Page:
```

```
def signal(Data, indicator, buy, sell):
Data = adder(Data, 10)
for i in range(len(Data)):
if Data[i, indicator] > lower_barrier and Data[i - 1, indicator] < lower_barrier:
Data[i, buy] = 1
```

```
elif Data[i, indicator] < upper_barrier and Data[i - 1, indicator] > upper_barrier:
Data[i, sell] = -1
return Data
```

`my_data = signal(my_data, 4, 6, 7)`

Having had the signals, we now know when the algorithm would have placed its buy and sell orders, meaning, that we have an approximate replica of the past where can can control our decisions with no hindsight bias. We have to simulate how the strategy would have done given our conditions. This means that we need to calculate the returns and analyze the performance metrics. Let us see a neutral metric that can give us somewhat a clue on the predictability of the indicator or the strategy. For this study, we will use the Signal Quality metric.

The signal quality is a metric that resembles a fixed holding period strategy. It is simply the reaction of the market after a specified time period following the signal. Generally, when trading, we tend to use a variable period where we open the positions and close out when we get a signal on the other direction or when we get stopped out (either positively or negatively).

Sometimes, we close out at random time periods. Therefore, the signal quality is a very simple measure that assumes a fixed holding period and then checks the market level at that time point to compare it with the entry level. In other words, it measures market timing by checking the reaction of the market after a specified time period.

```
# Choosing a Holding Period for a trend-following strategy
period = 13
```

```
def signal_quality(Data, closing, buy, sell, period, where):
Data = adder(Data, 1)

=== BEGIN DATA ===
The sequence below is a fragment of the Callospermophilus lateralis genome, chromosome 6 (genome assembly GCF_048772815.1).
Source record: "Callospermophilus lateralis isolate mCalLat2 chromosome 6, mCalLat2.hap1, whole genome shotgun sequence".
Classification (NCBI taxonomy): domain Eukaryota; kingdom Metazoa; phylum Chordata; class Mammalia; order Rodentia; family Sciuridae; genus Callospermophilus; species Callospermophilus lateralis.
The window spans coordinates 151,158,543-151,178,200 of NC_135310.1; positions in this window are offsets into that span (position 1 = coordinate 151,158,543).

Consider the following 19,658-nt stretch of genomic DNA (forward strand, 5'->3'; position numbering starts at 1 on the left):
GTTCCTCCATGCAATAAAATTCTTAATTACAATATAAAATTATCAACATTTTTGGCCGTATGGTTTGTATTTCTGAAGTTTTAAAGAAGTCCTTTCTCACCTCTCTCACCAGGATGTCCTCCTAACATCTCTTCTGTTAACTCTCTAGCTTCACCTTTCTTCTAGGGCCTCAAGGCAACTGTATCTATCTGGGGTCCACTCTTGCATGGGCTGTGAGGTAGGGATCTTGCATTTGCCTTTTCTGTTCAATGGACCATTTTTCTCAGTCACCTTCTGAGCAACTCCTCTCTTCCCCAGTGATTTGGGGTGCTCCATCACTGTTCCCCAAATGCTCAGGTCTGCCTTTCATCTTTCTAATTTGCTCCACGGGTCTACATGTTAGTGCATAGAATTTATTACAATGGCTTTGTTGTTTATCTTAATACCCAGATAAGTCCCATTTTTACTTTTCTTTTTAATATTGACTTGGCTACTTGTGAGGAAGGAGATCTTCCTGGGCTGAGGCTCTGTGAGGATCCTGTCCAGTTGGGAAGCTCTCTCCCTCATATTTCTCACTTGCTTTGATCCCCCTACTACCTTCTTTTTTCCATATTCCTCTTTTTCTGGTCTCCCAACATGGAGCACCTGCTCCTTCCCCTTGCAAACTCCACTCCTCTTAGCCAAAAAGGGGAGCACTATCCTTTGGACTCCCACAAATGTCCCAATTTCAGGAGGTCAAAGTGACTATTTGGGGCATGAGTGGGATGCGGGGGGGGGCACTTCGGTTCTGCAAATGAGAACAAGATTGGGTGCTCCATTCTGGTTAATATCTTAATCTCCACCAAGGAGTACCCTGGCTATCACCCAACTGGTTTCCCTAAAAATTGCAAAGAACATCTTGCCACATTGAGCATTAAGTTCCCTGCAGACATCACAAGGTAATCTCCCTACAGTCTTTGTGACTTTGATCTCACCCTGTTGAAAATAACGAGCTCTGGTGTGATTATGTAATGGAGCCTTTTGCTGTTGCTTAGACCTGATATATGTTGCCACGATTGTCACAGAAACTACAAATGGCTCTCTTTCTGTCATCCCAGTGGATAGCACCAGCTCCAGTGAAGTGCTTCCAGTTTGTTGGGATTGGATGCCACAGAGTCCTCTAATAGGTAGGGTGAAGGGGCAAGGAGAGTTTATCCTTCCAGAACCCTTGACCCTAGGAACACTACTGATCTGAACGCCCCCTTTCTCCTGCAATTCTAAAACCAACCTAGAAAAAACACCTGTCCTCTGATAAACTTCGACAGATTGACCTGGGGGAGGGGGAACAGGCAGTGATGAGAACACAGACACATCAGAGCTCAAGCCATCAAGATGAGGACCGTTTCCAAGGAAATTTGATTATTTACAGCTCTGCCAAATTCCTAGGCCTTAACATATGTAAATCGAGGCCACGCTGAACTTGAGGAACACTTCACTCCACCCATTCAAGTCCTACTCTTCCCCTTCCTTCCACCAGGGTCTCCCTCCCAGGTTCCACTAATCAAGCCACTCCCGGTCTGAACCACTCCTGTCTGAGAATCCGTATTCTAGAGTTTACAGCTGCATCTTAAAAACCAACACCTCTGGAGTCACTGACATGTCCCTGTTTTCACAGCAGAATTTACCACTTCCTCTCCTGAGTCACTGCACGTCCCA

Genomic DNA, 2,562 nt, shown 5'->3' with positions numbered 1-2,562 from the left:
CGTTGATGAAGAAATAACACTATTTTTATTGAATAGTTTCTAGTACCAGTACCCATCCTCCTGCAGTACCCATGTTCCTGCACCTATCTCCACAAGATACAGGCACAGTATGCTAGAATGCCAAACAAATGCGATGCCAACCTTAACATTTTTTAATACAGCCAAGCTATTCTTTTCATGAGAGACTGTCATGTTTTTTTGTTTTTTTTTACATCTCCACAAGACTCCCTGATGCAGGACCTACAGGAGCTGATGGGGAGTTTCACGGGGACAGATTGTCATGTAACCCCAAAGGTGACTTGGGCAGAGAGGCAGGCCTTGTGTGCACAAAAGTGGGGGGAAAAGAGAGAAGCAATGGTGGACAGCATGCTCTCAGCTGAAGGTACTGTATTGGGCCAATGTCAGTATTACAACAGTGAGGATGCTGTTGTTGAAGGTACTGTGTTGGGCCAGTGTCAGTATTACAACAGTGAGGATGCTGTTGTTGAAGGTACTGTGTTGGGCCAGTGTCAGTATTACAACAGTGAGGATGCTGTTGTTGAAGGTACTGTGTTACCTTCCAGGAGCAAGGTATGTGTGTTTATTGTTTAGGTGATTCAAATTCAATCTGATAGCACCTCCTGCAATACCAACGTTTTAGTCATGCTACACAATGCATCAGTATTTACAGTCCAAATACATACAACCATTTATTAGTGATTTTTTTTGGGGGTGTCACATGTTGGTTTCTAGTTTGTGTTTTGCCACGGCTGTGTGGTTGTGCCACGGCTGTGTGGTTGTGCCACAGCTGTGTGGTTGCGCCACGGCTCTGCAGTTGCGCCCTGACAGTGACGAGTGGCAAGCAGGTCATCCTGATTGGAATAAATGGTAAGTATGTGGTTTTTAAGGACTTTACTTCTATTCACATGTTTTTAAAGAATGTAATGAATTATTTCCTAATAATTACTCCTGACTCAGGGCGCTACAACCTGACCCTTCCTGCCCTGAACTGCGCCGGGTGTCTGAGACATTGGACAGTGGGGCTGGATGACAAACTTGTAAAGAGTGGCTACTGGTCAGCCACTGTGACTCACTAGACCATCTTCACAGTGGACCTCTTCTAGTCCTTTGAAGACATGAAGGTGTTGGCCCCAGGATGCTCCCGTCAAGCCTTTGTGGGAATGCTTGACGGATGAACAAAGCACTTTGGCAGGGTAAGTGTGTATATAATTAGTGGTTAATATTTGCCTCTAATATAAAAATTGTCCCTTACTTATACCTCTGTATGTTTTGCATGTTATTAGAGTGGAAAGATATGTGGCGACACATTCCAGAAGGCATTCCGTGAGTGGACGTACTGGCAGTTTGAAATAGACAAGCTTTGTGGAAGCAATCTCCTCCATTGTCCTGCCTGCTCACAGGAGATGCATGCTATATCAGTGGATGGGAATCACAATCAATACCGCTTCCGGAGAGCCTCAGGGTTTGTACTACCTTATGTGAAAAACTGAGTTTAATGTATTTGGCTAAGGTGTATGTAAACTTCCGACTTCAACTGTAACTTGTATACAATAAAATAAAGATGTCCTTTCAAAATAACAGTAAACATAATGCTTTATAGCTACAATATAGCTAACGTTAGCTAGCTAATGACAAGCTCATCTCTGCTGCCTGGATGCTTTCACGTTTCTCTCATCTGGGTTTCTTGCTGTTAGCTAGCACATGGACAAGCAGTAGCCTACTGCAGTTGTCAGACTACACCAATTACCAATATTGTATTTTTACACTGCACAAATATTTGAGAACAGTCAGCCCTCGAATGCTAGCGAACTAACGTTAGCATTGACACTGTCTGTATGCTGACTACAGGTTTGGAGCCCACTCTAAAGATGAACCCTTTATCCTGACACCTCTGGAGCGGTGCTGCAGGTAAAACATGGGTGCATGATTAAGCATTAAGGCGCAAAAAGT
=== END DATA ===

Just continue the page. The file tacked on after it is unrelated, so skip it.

for i in range(len(Data)):
try:
if Data[i, buy] == 1:
Data[i + period, where] = Data[i + period, closing] - Data[i, closing]
if Data[i, sell] == -1:
Data[i + period, where] = Data[i, closing] - Data[i + period, closing]
except IndexError:
pass
return Data
```

```
# Applying the Signal Quality Function
my_data = signal_quality(my_data, 3, 6, 7, period, 8)
```

```
positives = my_data[my_data[:, 8] > 0]
negatives = my_data[my_data[:, 8] < 0]
```

```
# Calculating Signal Quality
signal_quality = len(positives) / (len(negatives) + len(positives))
```

`print('Signal Quality = ', round(signal_quality * 100, 2), '%')`

`# Output Signal Quality EURUSD = 53.05%`

A signal quality of 53.05% means that on 100 trades, we tend to see a profitable result in 53 of the cases **without **taking into account transaction costs.

### Summary

To sum up, what I am trying to do is to simply contribute to the world of objective technical analysis which is promoting more transparent techniques and strategies that need to be back-tested before being implemented. This way, technical analysis will get rid of the bad reputation of being subjective and scientifically unfounded.

I recommend you always follow the the below steps whenever you come across a trading technique or strategy:

*Have a critical mindset and get rid of any emotions.**Back-test it using real life simulation and conditions.**If you find potential, try optimizing it and running a forward test.**Always include transaction costs and any slippage simulation in your tests.**Always include risk management and position sizing in your tests.*

Finally, even after making sure of the above, stay careful and monitor the strategy because market dynamics may shift and make the strategy unprofitable.